I find it funny that someone pointed out that there's only so much to tamper with on modern bikes. While it's not particularly true, it's certainly an advantage. I love being able to do tuning that does not require taking the carbs apart 15 separate times to adjust jets and change needle heights until you achieve "perfection." It's tiring and doesn't make any sense compared to the ease of EFI. And you can easily spend hours fiddling with EFI tuning, I've done it with HP tuners on cars, if tuning really tickles your fancy.
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Old 12-21-2015, 12:45 AM
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Originally Posted by Just_Nick View Post
The Superhawk is definitely a different ride, which is probably why people love it the way they do. Then again, this is also a Superhawk forum. The large number of people that disliked it have already moved on to other things.

I find it funny that someone pointed out that there's only so much to tamper with on modern bikes. While it's not particularly true, it's certainly an advantage. I love being able to do tuning that does not require taking the carbs apart 15 separate times to adjust jets and change needle heights until you achieve "perfection." It's tiring and doesn't make any sense compared to the ease of EFI. And you can easily spend hours fiddling with EFI tuning, I've done it with HP tuners on cars, if tuning really tickles your fancy.
Its not all about HP. And no not everybody will love the VTRs. Its about what makes the owner happy. Ive owned injected bikes, just left me cold.

I test rode a GSX1000 when they came out. Nice bike but could have been so much better.

On track days the young guns ask me what it is, old is sometimes new.
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Old 12-21-2015, 06:45 AM
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Originally Posted by kenmoore View Post
If you want a "real bike" then the VTR is hard to go past.

Having had numerous other bikes whilst owning the VTR I can honestly say that it is my favourite!

The thing with more modern bikes is that sure they are sweet to ride, have great brakes, killer engines good ergos and numerous electronic gadgets , some that are good and some that interfere too much with the way that you want to ride given a particular day.

Having said all of that, being a tinkerer I can't get involved with the later bikes like I do with the VTR. There's not much left to do with the latest crop except pipes, Power Commander, set the suspension,maybe springs and valves, a bit of bling and then your done.

As time rolls by VTRs are becoming rarer and tend to make more of a statement than the latest bikes.

Biased I may be , but owning a bike is more about the total experience and the return for your efforts than having the latest and greatest.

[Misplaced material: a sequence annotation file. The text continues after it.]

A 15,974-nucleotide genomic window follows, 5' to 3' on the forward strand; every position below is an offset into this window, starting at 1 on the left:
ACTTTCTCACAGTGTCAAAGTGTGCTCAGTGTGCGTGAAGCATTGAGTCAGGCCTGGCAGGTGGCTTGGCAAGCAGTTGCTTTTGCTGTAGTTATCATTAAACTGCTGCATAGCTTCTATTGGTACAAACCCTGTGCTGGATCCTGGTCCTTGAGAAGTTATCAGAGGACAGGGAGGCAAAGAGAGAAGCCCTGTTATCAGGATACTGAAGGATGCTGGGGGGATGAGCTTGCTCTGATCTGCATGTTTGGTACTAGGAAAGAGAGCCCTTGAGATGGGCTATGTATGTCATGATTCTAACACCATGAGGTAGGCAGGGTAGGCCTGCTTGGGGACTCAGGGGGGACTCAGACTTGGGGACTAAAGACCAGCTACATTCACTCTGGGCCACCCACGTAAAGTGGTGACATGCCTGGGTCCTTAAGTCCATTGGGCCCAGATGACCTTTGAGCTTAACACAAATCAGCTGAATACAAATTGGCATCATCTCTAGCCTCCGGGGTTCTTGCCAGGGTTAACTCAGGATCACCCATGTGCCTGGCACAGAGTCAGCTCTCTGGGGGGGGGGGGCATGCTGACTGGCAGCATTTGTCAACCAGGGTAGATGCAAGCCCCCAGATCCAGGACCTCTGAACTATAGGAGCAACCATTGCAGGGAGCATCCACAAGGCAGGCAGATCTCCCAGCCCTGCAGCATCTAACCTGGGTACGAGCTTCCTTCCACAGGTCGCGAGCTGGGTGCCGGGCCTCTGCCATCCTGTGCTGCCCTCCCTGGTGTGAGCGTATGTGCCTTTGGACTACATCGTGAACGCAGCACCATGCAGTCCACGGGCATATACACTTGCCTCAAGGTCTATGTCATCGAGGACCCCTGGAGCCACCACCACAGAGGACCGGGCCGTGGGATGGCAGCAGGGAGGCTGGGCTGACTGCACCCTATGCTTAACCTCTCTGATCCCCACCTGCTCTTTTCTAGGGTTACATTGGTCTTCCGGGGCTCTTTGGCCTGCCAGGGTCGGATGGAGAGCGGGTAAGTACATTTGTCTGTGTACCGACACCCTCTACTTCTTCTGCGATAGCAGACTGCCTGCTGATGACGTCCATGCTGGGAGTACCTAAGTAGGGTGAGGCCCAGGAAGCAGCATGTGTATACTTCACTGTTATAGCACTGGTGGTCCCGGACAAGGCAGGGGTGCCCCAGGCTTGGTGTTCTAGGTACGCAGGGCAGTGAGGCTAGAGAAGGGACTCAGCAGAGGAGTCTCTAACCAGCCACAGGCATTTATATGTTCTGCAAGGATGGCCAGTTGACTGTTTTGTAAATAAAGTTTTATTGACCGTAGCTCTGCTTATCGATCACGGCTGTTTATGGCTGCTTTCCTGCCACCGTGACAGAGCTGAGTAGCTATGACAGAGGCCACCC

A well fettled VTR will still keep the latest offerings honest when it comes to real day riding if you are prepared to make the effort.

So far these have been through the man cave whilst the VTR has been in my possession.

[URL=http://s1000.photobucket.com/user/kbarr2/media/F196ED7B-7B32-4932-A971-2FB2C2CC5D20_zpsmk6yeisq.jpg.html][/URL





By now you should be getting the picture!

Twins rule, or at least Vs.

The best thing for me about the VTR is that my mates don't understand why I ride it so much , and most importantly how it still keeps them honest when they are riding their latest and greatest.

P.S here in Oz the Yamaha Tripple is called the MT09 and I have had a go on a mates. The motor is a peach, the suspension is ***** straight up out of the box and the VTR keeps it very honest to the point where it gives my mate the *****.

That's what I love about my VTR, it does what people perceive it shouldn't because it's viewed as old, Like Me!



If you only have one bike stick with the VTR, do a few mods and enjoy giving your mates the ***** every time you ride with them.
Can I live in your garage? I'm neat and pickup after myself.
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Old 12-21-2015, 06:57 AM
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Your name is Kenmore, cause you keep that VTR so clean! Nice bikes!!
Your garage (and neighborhood) look very appealing as well. I want to move there too. Do they allow people from CA? Without a million to spend?
I know, you don't want us.
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Old 12-21-2015, 07:26 AM
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I think NZ knows where I am coming from.

It's hard to explain, I just feel more connected to the old girl.

The current bikes in the man cave are going to be sold as I am thinking of doing a cafe racer project on a VTR.

Don't hold your breath, however if it does get of the ground I will start a thread on it.

I find that the VTR is enough bike for me these days and you can only ride one at a time.

By the way I have owned more than 40 bikes and have often had multiples at the same time. Usually they are gone by 12 months, some only lasted weeks!

Strange thing is that the VTR has been with me for over 3 years now.

I know of a few VTR owners that swapped to the Yamaha and have good things to say, but after riding one I know that it is not for me.
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Old 12-21-2015, 10:27 AM
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Originally Posted by NZSpokes View Post
Its not all about HP. And no not everybody will love the VTRs. Its about what makes the owner happy. Ive owned injected bikes, just left me cold.

I test rode a GSX1000 when they came out. Nice bike but could have been so much better.